It's a nice day for a tight wedding
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Steve Chiotakis: Spring is here, and that means more weddings. The average wedding in the United States costs somewhere around $28,000. But these days, many couples heading to the altar are scaling back. Ashley Milne-Tyte reports.
Ashley Milne-Tyte: Here comes 2009's more frugal bride and groom. Lindsey Wollschlager and her fiance Justin Johnson had planned a reception at an arts center in Red Wing, Minn. The cost: $3,000, even before the food. The more they thought about it:
Lindsey Wollschalger: Why should we mortgage our future on one day, given the uncertainty of everything?
Instead, they opted for something simpler:
Wollschlager: And our favorite camp ground in the world is in Lake City, Minn., and it's right on the shores of Lake Pepin and it's just gorgeous.
And the covered dining hall overlooking the lake is pretty cheap.
Wollschalger: I talked to the campground and I can rent that for $200, and it already has the tables, it already has chairs, it already has tablecloths.
Lindsey's parents are sharing the cost. But her mother works at a company that's seen several rounds of layoffs lately. That's making everyone more worried about money, and it's prompted Lindsey to downsize the wedding.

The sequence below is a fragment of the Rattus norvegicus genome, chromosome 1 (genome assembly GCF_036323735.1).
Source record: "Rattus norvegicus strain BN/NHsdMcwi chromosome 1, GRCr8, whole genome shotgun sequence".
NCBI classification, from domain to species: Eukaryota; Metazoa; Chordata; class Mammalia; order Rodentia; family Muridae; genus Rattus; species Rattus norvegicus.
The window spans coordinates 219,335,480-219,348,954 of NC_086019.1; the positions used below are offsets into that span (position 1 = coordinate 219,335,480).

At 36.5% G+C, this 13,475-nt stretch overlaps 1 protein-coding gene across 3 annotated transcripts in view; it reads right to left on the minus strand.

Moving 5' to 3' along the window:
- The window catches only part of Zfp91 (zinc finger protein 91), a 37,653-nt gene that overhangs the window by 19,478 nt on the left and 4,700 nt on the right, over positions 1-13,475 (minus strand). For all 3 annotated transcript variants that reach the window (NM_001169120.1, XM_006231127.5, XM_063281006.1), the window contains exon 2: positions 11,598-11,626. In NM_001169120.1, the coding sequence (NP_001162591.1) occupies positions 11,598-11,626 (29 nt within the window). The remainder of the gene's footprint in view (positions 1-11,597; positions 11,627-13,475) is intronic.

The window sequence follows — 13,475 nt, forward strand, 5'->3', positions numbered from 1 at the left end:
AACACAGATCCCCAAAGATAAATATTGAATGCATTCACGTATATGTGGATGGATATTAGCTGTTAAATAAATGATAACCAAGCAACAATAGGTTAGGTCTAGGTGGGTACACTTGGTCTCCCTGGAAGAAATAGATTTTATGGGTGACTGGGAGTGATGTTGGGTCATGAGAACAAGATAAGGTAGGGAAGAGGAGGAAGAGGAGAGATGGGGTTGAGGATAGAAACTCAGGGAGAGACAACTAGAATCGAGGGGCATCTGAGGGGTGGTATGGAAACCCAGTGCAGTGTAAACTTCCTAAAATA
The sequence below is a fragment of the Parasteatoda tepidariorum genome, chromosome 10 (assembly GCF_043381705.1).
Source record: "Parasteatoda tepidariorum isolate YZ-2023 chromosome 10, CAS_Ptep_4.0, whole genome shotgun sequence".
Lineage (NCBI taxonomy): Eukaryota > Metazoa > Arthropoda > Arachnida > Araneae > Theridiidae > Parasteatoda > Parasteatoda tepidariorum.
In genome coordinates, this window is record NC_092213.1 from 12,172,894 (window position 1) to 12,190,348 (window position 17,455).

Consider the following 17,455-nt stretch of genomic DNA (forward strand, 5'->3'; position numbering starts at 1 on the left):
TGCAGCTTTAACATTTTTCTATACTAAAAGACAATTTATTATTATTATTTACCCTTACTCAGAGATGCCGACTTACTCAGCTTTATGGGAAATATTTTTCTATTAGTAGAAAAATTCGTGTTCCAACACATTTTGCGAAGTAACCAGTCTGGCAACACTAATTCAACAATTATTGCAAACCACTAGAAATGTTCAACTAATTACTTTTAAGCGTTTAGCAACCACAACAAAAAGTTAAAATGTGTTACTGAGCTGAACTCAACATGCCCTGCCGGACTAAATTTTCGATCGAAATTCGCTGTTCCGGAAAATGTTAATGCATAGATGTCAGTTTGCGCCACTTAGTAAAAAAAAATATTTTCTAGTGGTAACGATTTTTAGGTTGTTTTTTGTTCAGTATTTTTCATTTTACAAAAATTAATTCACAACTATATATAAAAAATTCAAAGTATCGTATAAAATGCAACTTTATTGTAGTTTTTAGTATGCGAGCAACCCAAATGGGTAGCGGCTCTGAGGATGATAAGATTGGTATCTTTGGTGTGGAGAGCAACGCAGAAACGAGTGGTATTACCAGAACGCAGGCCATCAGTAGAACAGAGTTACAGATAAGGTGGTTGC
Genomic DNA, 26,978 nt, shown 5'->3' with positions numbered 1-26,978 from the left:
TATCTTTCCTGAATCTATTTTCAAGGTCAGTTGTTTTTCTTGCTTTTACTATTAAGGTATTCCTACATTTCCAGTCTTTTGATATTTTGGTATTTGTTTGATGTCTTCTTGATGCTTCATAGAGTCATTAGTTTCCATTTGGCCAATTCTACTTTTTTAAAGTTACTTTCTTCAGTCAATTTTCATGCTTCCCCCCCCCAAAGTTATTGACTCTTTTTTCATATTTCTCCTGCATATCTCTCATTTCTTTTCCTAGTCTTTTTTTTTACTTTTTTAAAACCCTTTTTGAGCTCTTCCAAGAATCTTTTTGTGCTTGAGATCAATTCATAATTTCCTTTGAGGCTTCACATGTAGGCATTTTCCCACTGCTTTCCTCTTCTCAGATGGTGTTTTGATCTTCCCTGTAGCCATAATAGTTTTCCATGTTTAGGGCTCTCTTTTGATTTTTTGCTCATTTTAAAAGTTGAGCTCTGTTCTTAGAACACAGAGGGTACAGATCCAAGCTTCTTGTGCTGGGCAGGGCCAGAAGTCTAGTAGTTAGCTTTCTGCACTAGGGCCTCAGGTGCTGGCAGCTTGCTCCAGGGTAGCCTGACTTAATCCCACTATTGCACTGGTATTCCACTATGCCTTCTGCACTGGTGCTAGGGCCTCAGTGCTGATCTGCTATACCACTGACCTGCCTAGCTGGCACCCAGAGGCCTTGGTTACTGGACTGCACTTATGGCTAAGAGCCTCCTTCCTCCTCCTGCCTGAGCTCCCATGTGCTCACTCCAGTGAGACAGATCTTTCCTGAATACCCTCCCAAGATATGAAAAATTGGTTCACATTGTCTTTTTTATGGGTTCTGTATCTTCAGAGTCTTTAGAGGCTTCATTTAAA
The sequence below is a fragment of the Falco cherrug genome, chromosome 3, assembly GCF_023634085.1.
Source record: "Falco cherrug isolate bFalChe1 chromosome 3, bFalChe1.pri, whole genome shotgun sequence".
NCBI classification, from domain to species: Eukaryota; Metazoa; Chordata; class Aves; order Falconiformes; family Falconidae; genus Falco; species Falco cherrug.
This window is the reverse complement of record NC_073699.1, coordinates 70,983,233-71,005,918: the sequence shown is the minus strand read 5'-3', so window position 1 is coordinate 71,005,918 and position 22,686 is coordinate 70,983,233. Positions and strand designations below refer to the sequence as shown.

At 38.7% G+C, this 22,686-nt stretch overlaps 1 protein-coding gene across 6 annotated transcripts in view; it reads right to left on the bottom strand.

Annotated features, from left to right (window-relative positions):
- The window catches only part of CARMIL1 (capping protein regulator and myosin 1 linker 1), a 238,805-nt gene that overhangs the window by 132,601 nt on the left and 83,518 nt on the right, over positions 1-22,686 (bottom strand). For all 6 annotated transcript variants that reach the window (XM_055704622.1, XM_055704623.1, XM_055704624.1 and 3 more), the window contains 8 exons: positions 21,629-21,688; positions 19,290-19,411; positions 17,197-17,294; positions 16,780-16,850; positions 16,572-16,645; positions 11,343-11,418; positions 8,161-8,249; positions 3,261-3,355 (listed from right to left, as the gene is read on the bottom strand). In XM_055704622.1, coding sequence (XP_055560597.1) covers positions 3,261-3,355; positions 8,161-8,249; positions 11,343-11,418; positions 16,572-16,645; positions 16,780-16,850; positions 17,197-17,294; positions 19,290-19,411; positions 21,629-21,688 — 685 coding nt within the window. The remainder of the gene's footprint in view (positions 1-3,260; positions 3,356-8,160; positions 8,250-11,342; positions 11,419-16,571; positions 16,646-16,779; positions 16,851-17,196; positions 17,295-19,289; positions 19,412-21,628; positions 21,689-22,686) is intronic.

Millie Martini Bratten is editor of Brides Magazine. She says the recession gives couples a perfect opportunity. They can focus on what they really want in a wedding -- and that extends to the guest list.
Millie Martini Bratten: Right now, it's a little easier to tell people, "Gee, I'd love to have you come, but I really am on a tight budget." Because in reality, everybody is.
Bratten says businesses from venues to florists are ready to negotiate.
Brandon Powers is a photographer in southern Georgia. Couples started haggling with him over his package deals earlier this year. So he introduced a la carte pricing.
Brandon Powers: And I haven't seen, you know, a big change in how much people are spending. They're not necessarily spending less, they just wanna make sure that what they're spending their money on are the things that they absolutely want.
He says he's working a lot more do-it-yourself weddings.
Powers: Clients and friends and family members of the clients are taking on more of the responsibilities that were done by professionals in the past.
He's seeing fewer videographers, fewer bands and more iPods. That's all fine with bride-to-be Lindsey Wollschlager.
Wollschlager: You know at the end of the day, a wedding is about bringing two families together and celebrating it with the people that you're closest to. And it doesn't need to be more than that.
Even if her future in-laws are still getting used to the idea of a reception at a camp site.
I'm Ashley Milne-Tyte for Marketplace.